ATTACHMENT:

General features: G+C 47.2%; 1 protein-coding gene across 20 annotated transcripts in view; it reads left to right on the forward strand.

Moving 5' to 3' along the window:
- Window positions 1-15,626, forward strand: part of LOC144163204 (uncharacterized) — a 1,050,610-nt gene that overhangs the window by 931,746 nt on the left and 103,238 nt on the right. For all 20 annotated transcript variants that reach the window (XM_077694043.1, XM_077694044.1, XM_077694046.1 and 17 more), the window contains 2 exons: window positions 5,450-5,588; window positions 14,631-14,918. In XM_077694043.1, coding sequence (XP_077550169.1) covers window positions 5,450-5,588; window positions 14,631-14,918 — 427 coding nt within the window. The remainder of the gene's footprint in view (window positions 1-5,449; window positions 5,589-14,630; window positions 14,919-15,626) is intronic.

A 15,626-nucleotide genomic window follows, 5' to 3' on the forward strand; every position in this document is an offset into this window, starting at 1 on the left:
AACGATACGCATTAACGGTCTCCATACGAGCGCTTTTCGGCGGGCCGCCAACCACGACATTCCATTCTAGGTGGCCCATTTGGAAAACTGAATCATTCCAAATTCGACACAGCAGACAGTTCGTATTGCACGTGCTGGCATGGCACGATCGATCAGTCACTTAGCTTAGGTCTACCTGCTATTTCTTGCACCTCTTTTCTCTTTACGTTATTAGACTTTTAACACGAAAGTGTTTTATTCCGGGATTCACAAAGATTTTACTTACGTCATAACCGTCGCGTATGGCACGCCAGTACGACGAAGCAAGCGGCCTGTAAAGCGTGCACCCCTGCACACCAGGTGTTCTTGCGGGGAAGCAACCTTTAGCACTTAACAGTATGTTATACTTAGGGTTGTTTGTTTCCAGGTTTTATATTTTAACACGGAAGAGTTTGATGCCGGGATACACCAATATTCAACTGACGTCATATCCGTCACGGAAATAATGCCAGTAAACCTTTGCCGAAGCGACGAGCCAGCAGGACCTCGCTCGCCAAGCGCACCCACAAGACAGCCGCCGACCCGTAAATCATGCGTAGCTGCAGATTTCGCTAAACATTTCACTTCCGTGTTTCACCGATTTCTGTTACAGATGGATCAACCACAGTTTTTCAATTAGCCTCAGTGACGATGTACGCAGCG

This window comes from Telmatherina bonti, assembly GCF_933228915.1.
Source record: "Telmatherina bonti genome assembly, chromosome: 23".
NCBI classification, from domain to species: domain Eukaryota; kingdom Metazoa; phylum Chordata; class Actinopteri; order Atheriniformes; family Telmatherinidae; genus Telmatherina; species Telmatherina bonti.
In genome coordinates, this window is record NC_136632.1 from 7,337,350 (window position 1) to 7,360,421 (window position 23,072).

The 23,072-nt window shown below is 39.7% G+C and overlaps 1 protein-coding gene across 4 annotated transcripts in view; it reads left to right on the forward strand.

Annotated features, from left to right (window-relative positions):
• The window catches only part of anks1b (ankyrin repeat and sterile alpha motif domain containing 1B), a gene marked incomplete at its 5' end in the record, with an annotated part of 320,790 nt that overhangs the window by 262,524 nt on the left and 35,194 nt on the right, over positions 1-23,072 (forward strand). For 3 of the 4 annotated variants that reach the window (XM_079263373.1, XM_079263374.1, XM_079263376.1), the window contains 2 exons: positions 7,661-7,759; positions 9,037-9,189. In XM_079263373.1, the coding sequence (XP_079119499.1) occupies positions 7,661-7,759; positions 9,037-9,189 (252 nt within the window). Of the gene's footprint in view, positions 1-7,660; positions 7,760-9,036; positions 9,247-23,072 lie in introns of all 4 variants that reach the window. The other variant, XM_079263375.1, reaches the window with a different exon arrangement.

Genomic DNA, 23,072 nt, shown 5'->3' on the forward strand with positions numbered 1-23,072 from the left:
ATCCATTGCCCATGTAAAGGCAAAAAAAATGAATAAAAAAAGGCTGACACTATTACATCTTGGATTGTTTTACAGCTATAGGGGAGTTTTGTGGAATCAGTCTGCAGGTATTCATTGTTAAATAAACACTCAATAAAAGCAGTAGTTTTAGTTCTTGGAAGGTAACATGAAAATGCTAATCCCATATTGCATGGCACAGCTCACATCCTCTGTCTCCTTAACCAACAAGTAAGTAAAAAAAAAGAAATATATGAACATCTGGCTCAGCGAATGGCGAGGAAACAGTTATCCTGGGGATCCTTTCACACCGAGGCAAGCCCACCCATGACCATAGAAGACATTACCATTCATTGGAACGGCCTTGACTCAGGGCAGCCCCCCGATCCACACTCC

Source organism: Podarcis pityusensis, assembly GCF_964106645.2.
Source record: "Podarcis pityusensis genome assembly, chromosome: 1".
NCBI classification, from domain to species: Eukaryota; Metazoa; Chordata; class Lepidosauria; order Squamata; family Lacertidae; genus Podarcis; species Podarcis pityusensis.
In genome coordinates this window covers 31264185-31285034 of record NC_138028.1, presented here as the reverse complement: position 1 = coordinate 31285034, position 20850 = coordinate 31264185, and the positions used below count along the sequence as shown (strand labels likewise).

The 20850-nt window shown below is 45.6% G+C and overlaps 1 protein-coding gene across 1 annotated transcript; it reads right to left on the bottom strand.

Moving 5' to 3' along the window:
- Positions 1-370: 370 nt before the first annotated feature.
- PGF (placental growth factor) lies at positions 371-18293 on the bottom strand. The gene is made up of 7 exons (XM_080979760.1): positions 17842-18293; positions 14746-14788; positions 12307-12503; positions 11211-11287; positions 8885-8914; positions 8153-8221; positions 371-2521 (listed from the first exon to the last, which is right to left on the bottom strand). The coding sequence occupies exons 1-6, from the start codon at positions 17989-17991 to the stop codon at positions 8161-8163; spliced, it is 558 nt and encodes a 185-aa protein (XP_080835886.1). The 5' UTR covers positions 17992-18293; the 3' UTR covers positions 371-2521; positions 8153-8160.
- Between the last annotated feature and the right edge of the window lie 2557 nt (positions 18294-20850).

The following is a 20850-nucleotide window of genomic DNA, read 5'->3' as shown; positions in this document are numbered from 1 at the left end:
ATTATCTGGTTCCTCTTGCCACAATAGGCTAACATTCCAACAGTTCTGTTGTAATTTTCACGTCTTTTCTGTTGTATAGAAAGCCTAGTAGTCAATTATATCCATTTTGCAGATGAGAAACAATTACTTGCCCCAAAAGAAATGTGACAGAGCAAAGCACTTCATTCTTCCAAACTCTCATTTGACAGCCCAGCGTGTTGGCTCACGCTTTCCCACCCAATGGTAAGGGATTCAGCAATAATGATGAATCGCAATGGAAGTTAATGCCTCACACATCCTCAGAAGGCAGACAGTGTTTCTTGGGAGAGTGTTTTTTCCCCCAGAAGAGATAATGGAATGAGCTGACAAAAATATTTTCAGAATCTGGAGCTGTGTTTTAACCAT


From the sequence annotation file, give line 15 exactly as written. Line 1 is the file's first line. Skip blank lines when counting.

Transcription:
Source organism: Podarcis pityusensis, assembly GCF_964106645.2.